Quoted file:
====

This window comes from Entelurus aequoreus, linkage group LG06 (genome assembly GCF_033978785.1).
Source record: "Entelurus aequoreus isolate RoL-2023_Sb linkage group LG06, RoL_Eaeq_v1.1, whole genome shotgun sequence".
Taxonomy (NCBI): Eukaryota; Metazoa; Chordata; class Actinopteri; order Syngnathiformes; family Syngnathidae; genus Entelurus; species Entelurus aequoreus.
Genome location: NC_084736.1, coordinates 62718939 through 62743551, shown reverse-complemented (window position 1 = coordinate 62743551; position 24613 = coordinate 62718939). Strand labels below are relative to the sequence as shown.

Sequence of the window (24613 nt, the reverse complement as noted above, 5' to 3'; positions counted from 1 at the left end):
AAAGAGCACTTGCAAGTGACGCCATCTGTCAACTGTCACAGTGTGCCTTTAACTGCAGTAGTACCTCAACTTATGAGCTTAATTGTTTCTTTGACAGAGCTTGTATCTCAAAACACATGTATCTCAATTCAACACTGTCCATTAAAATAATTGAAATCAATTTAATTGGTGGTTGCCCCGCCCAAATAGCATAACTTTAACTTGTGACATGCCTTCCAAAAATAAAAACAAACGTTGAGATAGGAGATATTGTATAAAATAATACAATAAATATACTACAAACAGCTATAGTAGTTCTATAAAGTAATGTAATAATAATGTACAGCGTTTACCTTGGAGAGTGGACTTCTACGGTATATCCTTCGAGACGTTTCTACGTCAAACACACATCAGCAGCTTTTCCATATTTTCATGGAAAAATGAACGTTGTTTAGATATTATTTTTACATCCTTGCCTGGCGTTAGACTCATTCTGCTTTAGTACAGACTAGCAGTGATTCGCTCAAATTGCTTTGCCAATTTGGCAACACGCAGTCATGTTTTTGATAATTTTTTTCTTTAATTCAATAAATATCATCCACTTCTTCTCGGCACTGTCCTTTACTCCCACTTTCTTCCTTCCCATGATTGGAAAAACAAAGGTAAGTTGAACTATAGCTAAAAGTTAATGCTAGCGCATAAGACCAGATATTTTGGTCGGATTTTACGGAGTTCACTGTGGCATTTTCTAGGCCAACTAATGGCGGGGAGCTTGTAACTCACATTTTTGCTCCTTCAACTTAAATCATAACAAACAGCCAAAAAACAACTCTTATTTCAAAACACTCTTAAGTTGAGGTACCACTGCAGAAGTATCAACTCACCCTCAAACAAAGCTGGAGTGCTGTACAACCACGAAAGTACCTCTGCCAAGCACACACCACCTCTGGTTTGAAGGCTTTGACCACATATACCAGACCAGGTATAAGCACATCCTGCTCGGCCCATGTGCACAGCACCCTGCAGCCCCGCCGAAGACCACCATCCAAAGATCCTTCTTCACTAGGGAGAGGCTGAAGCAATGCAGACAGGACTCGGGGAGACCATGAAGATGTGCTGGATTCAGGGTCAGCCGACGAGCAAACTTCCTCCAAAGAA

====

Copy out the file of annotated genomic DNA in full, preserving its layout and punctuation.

This window comes from Entelurus aequoreus, linkage group LG06 (genome assembly GCF_033978785.1).
Source record: "Entelurus aequoreus isolate RoL-2023_Sb linkage group LG06, RoL_Eaeq_v1.1, whole genome shotgun sequence".
Taxonomy (NCBI): Eukaryota; Metazoa; Chordata; class Actinopteri; order Syngnathiformes; family Syngnathidae; genus Entelurus; species Entelurus aequoreus.
Genome location: NC_084736.1, coordinates 62718939 through 62743551, shown reverse-complemented (window position 1 = coordinate 62743551; position 24613 = coordinate 62718939). Strand labels below are relative to the sequence as shown.

Sequence of the window (24613 nt, the reverse complement as noted above, 5' to 3'; positions counted from 1 at the left end):
AAAGAGCACTTGCAAGTGACGCCATCTGTCAACTGTCACAGTGTGCCTTTAACTGCAGTAGTACCTCAACTTATGAGCTTAATTGTTTCTTTGACAGAGCTTGTATCTCAAAACACATGTATCTCAATTCAACACTGTCCATTAAAATAATTGAAATCAATTTAATTGGTGGTTGCCCCGCCCAAATAGCATAACTTTAACTTGTGACATGCCTTCCAAAAATAAAAACAAACGTTGAGATAGGAGATATTGTATAAAATAATACAATAAATATACTACAAACAGCTATAGTAGTTCTATAAAGTAATGTAATAATAATGTACAGCGTTTACCTTGGAGAGTGGACTTCTACGGTATATCCTTCGAGACGTTTCTACGTCAAACACACATCAGCAGCTTTTCCATATTTTCATGGAAAAATGAACGTTGTTTAGATATTATTTTTACATCCTTGCCTGGCGTTAGACTCATTCTGCTTTAGTACAGACTAGCAGTGATTCGCTCAAATTGCTTTGCCAATTTGGCAACACGCAGTCATGTTTTTGATAATTTTTTTCTTTAATTCAATAAATATCATCCACTTCTTCTCGGCACTGTCCTTTACTCCCACTTTCTTCCTTCCCATGATTGGAAAAACAAAGGTAAGTTGAACTATAGCTAAAAGTTAATGCTAGCGCATAAGACCAGATATTTTGGTCGGATTTTACGGAGTTCACTGTGGCATTTTCTAGGCCAACTAATGGCGGGGAGCTTGTAACTCACATTTTTGCTCCTTCAACTTAAATCATAACAAACAGCCAAAAAACAACTCTTATTTCAAAACACTCTTAAGTTGAGGTACCACTGCAGAAGTATCAACTCACCCTCAAACAAAGCTGGAGTGCTGTACAACCACGAAAGTACCTCTGCCAAGCACACACCACCTCTGGTTTGAAGGCTTTGACCACATATACCAGACCAGGTATAAGCACATCCTGCTCGGCCCATGTGCACAGCACCCTGCAGCCCCGCCGAAGACCACCATCCAAAGATCCTTCTTCACTAGGGAGAGGCTGAAGCAATGCAGACAGGACTCGGGGAGACCATGAAGATGTGCTGGATTCAGGGTCAGCCGACGAGCAAACTTCCTCCAAAGAA